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European letter carriers are preparing for a new regime for low-value commercial letter mail entering the European Union (EU), which calls for electronic submission of shipment data in advance.
With values below national de minimis levels for personal consumption, these shipments do not require clearance, but they have to be declared.
The new framework is due to come into effect across the EU on January 1, 2021, concurrent with the mandatory implementation of advanced digital data systems for customs and transport security across global postal networks worldwide.
Whereas traditional mail has been in rapid decline, commercial letter mail is showing robust growth, owing to the surge in e-commerce.
Horst Manner-Romberg, principal of parcel research and consulting firm M-R-U, says a broad range of online merchandise is sent in letters and large envelopes, from gadgets and low-end watches to spare parts, cheaper clothes and fashion accessories.
The German postal gateway for international mail at Frankfurt Airport handles 100-110 million letters a year, he pointed out.
Faced with this deluge of traffic, customs authorities are stretched to the limits and getting shipment data in advance would allow them to identify questionable letters and envelopes for inspection prior to their arrival in the EU, he said.
The US Customs & Border Protection Agency is to start a voluntary pilot scheme this month to collect advance data for e-commerce shipments with import values below the personal allowance threshold of $800.
The agency has been struggling to cope with the rising influx of e-commerce shipments, in addition to other duties like dealing with the migrant problem on the US-Mexican border. Advance shipment data should enable it to target shipments for inspection.
Evasion of duties and taxes is one issue these programmes aim to address. In addition, they should help identify shipments that may contain counterfeit brand products like fake Rolex watches, said Mr Manner-Romberg.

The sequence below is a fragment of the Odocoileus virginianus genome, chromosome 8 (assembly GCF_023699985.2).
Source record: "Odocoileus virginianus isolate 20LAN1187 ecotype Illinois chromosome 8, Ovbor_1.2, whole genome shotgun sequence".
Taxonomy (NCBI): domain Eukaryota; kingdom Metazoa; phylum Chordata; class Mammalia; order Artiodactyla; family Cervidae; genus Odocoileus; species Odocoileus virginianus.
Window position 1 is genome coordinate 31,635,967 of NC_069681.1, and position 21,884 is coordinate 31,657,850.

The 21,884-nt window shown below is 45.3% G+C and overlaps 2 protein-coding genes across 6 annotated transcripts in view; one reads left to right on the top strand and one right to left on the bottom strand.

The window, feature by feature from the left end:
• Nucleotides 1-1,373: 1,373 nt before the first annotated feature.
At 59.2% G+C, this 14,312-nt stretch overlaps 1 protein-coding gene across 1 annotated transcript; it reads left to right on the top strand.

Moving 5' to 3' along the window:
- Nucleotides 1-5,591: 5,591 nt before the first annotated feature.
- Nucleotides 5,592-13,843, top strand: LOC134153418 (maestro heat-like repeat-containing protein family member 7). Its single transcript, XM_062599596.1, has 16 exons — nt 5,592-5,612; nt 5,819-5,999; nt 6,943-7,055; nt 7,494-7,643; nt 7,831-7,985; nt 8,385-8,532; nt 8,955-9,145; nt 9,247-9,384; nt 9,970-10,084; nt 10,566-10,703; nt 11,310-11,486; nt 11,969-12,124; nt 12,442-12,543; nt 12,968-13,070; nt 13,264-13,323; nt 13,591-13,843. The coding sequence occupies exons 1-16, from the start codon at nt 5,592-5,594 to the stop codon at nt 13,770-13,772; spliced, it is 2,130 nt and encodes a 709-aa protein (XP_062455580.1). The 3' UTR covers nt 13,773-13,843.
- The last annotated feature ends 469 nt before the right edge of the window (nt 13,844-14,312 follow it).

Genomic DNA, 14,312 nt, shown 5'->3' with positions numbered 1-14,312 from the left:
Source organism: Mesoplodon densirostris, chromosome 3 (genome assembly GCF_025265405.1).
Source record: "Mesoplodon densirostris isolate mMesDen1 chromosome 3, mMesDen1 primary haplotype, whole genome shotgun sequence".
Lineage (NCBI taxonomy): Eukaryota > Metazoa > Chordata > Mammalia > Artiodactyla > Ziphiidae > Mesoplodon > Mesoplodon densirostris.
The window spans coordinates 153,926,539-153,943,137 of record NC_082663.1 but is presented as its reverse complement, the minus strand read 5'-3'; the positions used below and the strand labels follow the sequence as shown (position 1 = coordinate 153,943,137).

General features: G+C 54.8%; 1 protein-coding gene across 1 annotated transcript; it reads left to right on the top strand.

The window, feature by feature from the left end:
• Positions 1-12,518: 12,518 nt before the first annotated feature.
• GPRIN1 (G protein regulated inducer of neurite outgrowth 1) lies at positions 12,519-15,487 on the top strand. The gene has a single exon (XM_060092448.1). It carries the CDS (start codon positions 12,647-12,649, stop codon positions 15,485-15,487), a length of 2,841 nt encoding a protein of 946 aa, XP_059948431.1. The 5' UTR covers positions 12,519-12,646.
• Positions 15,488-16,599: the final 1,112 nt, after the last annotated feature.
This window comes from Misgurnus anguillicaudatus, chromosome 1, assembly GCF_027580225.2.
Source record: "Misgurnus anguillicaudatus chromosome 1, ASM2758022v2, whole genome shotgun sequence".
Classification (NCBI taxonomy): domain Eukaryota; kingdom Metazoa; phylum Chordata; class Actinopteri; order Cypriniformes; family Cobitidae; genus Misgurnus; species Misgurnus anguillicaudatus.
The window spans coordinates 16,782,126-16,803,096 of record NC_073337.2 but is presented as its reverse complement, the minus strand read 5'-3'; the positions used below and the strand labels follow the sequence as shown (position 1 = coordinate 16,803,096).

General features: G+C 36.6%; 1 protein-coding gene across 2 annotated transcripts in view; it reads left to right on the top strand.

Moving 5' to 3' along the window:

He added that some dealers in counterfeit goods have set up stations in EU countries known for having less-stringent customs controls for import and further distribution within the EU.
Another objective is to intercept shipments of drugs, Mr Manner-Romberg said. In the US, the opioid epidemic has also been cited as a reason for a need for closer scrutiny of mail.
The requirements on advance data are relatively low. The EC, which has mandated to move to digital data submission ahead of shipment, has allowed for a simplified data set with significantly fewer elements than for standard customs clearance declarations.
The new environment should allow private letter carriers to take more control of the process, which has been largely in the hands of the postal agencies so far.
“There is no set monopoly for postal agencies, but the advantages they enjoy are immense,” said Mr Manner-Romberg. “Traditionally, the postal service did customs inspections.
Postal agencies are also closer to national legislators that are defining the standards for the impending regime within their countries. De minimis levels vary within the EU, and there are numerous national restrictions and levies on a host of commodities, Mr Manner-Romberg noted.